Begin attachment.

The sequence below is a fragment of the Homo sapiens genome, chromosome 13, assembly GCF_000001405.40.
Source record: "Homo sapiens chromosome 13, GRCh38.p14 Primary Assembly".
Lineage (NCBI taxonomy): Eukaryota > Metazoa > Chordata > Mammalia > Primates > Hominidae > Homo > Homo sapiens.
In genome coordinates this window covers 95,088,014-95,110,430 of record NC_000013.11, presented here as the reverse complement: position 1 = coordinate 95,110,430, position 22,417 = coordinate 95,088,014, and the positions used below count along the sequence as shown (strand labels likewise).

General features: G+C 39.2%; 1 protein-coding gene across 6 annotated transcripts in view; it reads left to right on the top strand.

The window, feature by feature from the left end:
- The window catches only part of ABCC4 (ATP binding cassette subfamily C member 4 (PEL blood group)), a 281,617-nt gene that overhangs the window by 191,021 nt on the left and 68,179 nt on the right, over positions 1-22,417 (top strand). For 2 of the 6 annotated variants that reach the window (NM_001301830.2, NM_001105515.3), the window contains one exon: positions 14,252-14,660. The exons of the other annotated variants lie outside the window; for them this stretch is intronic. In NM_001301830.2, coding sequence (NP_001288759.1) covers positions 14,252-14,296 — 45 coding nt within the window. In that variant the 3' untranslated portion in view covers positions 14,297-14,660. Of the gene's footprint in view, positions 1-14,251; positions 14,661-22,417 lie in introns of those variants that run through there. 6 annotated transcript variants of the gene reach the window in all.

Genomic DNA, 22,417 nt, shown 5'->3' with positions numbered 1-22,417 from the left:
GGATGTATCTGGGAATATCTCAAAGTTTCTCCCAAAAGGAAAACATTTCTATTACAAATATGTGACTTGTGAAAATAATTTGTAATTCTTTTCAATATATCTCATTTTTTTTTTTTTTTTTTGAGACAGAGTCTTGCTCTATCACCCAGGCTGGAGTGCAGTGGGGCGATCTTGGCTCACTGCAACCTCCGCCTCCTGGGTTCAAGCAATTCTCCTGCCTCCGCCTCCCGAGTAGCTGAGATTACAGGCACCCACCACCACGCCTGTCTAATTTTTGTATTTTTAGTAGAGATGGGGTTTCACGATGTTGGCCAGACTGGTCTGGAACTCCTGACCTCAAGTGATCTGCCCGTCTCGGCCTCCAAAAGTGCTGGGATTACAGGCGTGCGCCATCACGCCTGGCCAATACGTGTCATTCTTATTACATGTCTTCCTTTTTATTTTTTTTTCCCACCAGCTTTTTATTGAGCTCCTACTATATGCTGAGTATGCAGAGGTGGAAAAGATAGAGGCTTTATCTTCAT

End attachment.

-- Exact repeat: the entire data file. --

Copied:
The sequence below is a fragment of the Homo sapiens genome, chromosome 13, assembly GCF_000001405.40.
Source record: "Homo sapiens chromosome 13, GRCh38.p14 Primary Assembly".
Lineage (NCBI taxonomy): Eukaryota > Metazoa > Chordata > Mammalia > Primates > Hominidae > Homo > Homo sapiens.
In genome coordinates this window covers 95,088,014-95,110,430 of record NC_000013.11, presented here as the reverse complement: position 1 = coordinate 95,110,430, position 22,417 = coordinate 95,088,014, and the positions used below count along the sequence as shown (strand labels likewise).

General features: G+C 39.2%; 1 protein-coding gene across 6 annotated transcripts in view; it reads left to right on the top strand.

The window, feature by feature from the left end:
- The window catches only part of ABCC4 (ATP binding cassette subfamily C member 4 (PEL blood group)), a 281,617-nt gene that overhangs the window by 191,021 nt on the left and 68,179 nt on the right, over positions 1-22,417 (top strand). For 2 of the 6 annotated variants that reach the window (NM_001301830.2, NM_001105515.3), the window contains one exon: positions 14,252-14,660. The exons of the other annotated variants lie outside the window; for them this stretch is intronic. In NM_001301830.2, coding sequence (NP_001288759.1) covers positions 14,252-14,296 — 45 coding nt within the window. In that variant the 3' untranslated portion in view covers positions 14,297-14,660. Of the gene's footprint in view, positions 1-14,251; positions 14,661-22,417 lie in introns of those variants that run through there. 6 annotated transcript variants of the gene reach the window in all.

Genomic DNA, 22,417 nt, shown 5'->3' with positions numbered 1-22,417 from the left:
GGATGTATCTGGGAATATCTCAAAGTTTCTCCCAAAAGGAAAACATTTCTATTACAAATATGTGACTTGTGAAAATAATTTGTAATTCTTTTCAATATATCTCATTTTTTTTTTTTTTTTTTGAGACAGAGTCTTGCTCTATCACCCAGGCTGGAGTGCAGTGGGGCGATCTTGGCTCACTGCAACCTCCGCCTCCTGGGTTCAAGCAATTCTCCTGCCTCCGCCTCCCGAGTAGCTGAGATTACAGGCACCCACCACCACGCCTGTCTAATTTTTGTATTTTTAGTAGAGATGGGGTTTCACGATGTTGGCCAGACTGGTCTGGAACTCCTGACCTCAAGTGATCTGCCCGTCTCGGCCTCCAAAAGTGCTGGGATTACAGGCGTGCGCCATCACGCCTGGCCAATACGTGTCATTCTTATTACATGTCTTCCTTTTTATTTTTTTTTCCCACCAGCTTTTTATTGAGCTCCTACTATATGCTGAGTATGCAGAGGTGGAAAAGATAGAGGCTTTATCTTCAT